Working for Peanuts


in Archive


As recently as 15 years ago, peanut butter was nothing but wholesome. It was rubbed on Mr. Ed’s teeth, slathered on sandwiches, tucked into lunch boxes across the country, and stuck to celery and covered with raisins for “ants on a log” (a treat that always sounded more awesome than it tasted). Peanut butter was the protein-filled glue of childhood and a pleasant, nostalgia-filled comfort food for adults. Dammit, peanut butter was America.

But the path of peanut butter has forked in recent years. On one side, there’s the sharp rise in deadly peanut allergies among American children, transforming the PB&J from a classic lunchtime treat into a potential cause of anaphylactic shock for classmates so afflicted. Back in 1998, the debate was already raging when the New York Times reported that some private schools in the city had banned the butter; other schools made sure to keep peanut butter and jelly sandwiches sequestered from other food. The message from parents of affected children was clear: Eat peanut butter and risk killing my child.

On the other side of the fork, however, is a peanut butter renaissance, and the market has grown fat with gourmet and organic peanut butters. And in Africa, a fortified peanut butter known as Plumpy’nut has been saving children from malnutrition since 2005. In short, when you talk about peanut butter, you are talking about life and death. The legume that giveth can also taketh away.

But all of this hubbub around peanut butter makes it very easy to forget that peanut butter is a very simple food. First invented in the late 1890s (and not by George Washington Carver — claiming he invented peanut butter is like saying Columbus “discovered” America), peanut butter was simply a mash of peanuts put through a meat grinder and marketed by a food producer named George A. Bayle, Jr. And George didn’t even invent the stuff — the actual inventor was an anonymous doctor who hoped the butter could be used as a meat substitute for the toothless. He was quickly followed by the Kellogg brothers, who used nut meals as part of their Adventist quest to create healthy vegetarian foods. Unfortunately, the Kelloggs’ peanut butter did not taste very good: They boiled their peanuts to blandness instead of roasting them. That stroke of genius finally came from a man named Edward Hasley, who sold peanut butter at the 1904 St. Louis World’s Fair.

The addition of non-peanut ingredients to the butter — including sugar, salt, and stabilizers that keep the oil and butter from separating — came later. In the U.S., peanut butters are only required to consist of 90 percent peanuts. I didn’t realize what a huge difference that other 10 percent could make until I recently sampled fresh, homemade peanut butter against the regular jarred stuff. I compared heaping spoonfuls of the peanut butter I’d made with Peter Pan brand, and that’s when I realized that while I like peanut butter, and I like peanuts, I had never really expected peanut butter to taste like peanuts before. Despite my positive, nostalgic memories of peanut butter, I considered it a spread in a category all its own, something that was invented as a food glue. But homemade peanut butter, while being a little grainier and a little thicker, really tastes like peanuts. It brings a bright peanut flavor to sandwiches, cookies, and snacks.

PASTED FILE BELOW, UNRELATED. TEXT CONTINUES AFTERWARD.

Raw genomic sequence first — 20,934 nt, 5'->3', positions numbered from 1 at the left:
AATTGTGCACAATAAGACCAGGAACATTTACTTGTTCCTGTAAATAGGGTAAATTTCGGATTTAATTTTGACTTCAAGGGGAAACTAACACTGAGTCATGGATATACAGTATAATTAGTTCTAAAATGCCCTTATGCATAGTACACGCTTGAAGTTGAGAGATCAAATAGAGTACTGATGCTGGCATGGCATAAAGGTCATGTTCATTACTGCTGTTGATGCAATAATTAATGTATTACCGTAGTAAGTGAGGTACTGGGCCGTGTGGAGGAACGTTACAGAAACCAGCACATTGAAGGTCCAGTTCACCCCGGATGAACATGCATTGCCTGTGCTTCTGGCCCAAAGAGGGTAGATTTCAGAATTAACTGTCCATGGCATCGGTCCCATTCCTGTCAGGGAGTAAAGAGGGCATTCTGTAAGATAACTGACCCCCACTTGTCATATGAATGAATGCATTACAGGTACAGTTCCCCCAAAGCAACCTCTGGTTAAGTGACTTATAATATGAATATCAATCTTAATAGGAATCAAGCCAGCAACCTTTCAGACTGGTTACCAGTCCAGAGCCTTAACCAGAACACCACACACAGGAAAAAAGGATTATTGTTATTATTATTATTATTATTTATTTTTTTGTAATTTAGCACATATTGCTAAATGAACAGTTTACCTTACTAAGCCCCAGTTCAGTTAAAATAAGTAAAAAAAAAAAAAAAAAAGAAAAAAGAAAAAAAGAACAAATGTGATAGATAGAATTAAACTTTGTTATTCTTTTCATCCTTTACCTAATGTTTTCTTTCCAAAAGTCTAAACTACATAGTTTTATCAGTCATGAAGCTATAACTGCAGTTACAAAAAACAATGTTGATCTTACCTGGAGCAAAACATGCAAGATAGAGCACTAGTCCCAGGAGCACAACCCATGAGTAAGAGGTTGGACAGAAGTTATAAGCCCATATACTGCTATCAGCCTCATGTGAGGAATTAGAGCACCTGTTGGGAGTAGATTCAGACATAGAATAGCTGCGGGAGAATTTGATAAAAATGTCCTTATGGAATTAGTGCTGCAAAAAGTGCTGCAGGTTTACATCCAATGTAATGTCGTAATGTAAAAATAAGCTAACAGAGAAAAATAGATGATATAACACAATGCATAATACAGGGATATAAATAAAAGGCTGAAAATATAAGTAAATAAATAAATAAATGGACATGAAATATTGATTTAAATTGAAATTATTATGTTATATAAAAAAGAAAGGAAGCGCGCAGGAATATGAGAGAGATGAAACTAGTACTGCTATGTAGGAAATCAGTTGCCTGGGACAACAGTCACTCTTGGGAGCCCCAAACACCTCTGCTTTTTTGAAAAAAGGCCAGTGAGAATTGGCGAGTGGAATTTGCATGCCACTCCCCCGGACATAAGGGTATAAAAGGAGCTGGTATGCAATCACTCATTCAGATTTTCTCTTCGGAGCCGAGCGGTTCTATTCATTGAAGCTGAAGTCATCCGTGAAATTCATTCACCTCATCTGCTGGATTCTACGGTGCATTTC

And if taste isn’t enough to make you start grinding up the little legumes, don’t forget about commercial peanut butter’s recent additions to the salmonella hall of fame. In 2012, peanut butter made by Sunland Inc. was linked to 42 cases of salmonella poisoning. And earlier this year, the ex-owner of Peanut Corp. faced felony charges in connection with a deadly 2008-09 salmonella outbreak, causing hundreds of people to become ill and nine deaths.

So join the peanut-butter renaissance. Homemade peanut butter is so good, I might be ready to try ants on a log again. • 29 July 2009

Smooth Peanut Butter, adapted from the Peanut Advisory Board
Not only is making peanut butter incredibly simple, but it’s also easy to make your own “gourmet” flavors. Sometimes I like to add a tablespoon of honey to the mix, and you could just as easily add hot pepper flakes, melted chocolate, or maple syrup.1 1/2 cups roasted peanuts
1 tablespoon peanut oil
1 teaspoon salt (optional)

Combine peanuts, oil, and salt in food processor. Blend until smooth.

Store in a tightly lidded container and refrigerate.


Meg Favreau is a writer and comedian living in Los Angeles. Her writing has appeared in McSweeney’s, The Big Jewel, The Huffington Post, Table Matters, and The Smew. Her book with photographer Michael Reali, Little Old Lady Recipes: Comfort Food and Kitchen Table Wisdom, was released in November 2011 by Quirk Books. She's currently the senior editor at the frugal living and personal finance site Wise Bread, and a regular guest on American Public Media’s Marketplace Money.